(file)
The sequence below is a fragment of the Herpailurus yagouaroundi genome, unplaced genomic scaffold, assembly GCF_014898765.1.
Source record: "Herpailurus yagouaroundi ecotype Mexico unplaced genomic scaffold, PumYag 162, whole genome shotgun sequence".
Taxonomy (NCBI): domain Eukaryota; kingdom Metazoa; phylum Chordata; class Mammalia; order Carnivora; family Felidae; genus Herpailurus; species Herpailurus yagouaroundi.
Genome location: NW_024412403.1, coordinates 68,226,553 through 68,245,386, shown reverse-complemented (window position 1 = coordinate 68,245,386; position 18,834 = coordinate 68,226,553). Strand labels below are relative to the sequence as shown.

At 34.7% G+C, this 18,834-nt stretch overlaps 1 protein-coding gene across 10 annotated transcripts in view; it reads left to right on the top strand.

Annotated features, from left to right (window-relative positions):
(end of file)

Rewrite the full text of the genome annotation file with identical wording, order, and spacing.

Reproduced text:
The sequence below is a fragment of the Herpailurus yagouaroundi genome, unplaced genomic scaffold, assembly GCF_014898765.1.
Source record: "Herpailurus yagouaroundi ecotype Mexico unplaced genomic scaffold, PumYag 162, whole genome shotgun sequence".
Taxonomy (NCBI): domain Eukaryota; kingdom Metazoa; phylum Chordata; class Mammalia; order Carnivora; family Felidae; genus Herpailurus; species Herpailurus yagouaroundi.
Genome location: NW_024412403.1, coordinates 68,226,553 through 68,245,386, shown reverse-complemented (window position 1 = coordinate 68,245,386; position 18,834 = coordinate 68,226,553). Strand labels below are relative to the sequence as shown.

At 34.7% G+C, this 18,834-nt stretch overlaps 1 protein-coding gene across 10 annotated transcripts in view; it reads left to right on the top strand.

Annotated features, from left to right (window-relative positions):